MORE than five people die on Europe’s roads every day in road crashes inked to technical failure, which is why the European Commission has adopted new rules to toughen up the vehicle testing regime and widen its scope.
Technical defects are responsible for 6% of all car accidents, translating into 2,000 fatalities and many more injuries yearly and 8 % of all motorcycle accidents are linked to technical defects.
The main problem, says the Commission is that there are too many vehicles with technical defects on the road. Recent studies from theUKandGermanyindicate that up to 10% of cars at any point in time have a defect that would cause them to fail the tests.
Moreover, many technical defects with serious implications for safety (such asABSand Electronic Stability Control) are not even checked under current rules.
Existing European Union rules setting minimum standards for vehicle checks date back to 1977, with only minor updates, but, says the Commission, cars, driver behaviour and technology have developed a lot since then and vehicle checks are fundamental to road safety.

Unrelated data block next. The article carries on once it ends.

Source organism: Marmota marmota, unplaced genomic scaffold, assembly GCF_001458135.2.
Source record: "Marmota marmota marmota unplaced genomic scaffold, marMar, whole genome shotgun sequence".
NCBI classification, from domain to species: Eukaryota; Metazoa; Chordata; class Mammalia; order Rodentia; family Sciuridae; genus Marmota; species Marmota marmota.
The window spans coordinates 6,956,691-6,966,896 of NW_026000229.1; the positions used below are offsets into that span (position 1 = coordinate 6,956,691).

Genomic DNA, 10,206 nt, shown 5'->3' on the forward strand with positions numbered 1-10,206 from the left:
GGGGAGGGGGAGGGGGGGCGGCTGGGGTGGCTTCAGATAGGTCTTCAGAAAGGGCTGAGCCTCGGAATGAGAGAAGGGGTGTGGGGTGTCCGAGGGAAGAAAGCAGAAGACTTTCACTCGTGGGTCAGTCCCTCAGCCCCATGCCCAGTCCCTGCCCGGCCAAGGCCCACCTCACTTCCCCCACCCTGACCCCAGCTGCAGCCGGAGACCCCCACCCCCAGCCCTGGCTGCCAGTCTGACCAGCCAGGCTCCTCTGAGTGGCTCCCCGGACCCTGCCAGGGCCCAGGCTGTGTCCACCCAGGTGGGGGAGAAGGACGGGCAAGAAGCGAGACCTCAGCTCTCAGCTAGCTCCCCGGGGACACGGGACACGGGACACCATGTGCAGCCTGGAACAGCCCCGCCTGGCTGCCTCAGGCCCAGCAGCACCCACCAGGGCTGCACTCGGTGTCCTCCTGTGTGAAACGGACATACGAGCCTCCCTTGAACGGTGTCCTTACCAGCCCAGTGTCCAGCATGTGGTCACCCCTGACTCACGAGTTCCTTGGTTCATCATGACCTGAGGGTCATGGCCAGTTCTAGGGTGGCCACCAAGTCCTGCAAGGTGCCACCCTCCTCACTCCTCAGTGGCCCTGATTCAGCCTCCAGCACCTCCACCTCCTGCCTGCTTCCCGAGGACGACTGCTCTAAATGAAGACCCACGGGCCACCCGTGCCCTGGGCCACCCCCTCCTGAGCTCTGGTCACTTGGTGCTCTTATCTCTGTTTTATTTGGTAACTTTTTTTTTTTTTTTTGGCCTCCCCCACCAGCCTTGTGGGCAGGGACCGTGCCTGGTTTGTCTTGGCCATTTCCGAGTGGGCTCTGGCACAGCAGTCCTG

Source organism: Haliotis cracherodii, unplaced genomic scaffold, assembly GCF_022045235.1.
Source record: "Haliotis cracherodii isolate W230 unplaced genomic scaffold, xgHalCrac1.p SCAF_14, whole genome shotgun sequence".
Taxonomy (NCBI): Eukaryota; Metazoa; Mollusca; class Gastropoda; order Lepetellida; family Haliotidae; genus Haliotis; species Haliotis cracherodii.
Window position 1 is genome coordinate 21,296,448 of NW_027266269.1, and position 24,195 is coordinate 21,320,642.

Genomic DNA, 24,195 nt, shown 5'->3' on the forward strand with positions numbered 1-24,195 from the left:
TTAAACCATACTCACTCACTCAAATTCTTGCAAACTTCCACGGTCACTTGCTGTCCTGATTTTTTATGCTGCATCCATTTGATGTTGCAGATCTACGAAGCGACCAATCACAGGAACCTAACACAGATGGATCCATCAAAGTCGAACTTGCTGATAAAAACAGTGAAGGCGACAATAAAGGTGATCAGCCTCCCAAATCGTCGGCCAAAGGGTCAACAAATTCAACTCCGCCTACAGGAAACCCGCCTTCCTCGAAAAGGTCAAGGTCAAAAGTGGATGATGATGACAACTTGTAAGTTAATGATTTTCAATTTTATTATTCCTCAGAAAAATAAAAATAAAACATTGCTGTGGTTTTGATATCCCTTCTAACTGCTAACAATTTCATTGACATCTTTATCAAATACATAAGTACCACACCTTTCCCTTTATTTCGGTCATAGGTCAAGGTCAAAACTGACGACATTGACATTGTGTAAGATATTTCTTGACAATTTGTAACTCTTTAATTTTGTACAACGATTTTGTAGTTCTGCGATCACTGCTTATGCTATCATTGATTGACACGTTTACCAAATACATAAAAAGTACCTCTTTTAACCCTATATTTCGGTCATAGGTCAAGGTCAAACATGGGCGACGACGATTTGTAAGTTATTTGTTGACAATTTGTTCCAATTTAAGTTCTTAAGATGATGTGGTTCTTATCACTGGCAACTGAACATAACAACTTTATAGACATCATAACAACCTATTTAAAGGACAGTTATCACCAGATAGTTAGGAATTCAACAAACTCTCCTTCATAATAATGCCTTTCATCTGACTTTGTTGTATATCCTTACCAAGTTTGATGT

The new proposals aim to save more than 1,200 lives a year and to avoid more than 36,000 accidents linked to technical failure.
Key elements of the new proposals include:
- Compulsory European Union-wide testing for scooters and motorbikes. Motorbike and scooter riders, particularly young riders, are the highest risk group of road users.
- Increasing the frequency of periodic roadworthiness tests for old vehicles. Between five and six years, the number of serious accidents related to technical failure increases dramatically.
- Increasing the frequency of tests for cars and vans with exceptionally high mileage. This would bring their tests in line with other high mileage vehicles such as taxis, ambulances etc.
- Improving the quality of vehicle tests by setting common minimum standards for deficiencies, equipment and inspectors.
- Making electronic safety components subject to mandatory testing.
- Clamping down on mileage fraud, with registered mileage readings.
In all cases, the proposals set common European Union-wide minimum standards for vehicle checks, with member states free to go further if appropriate.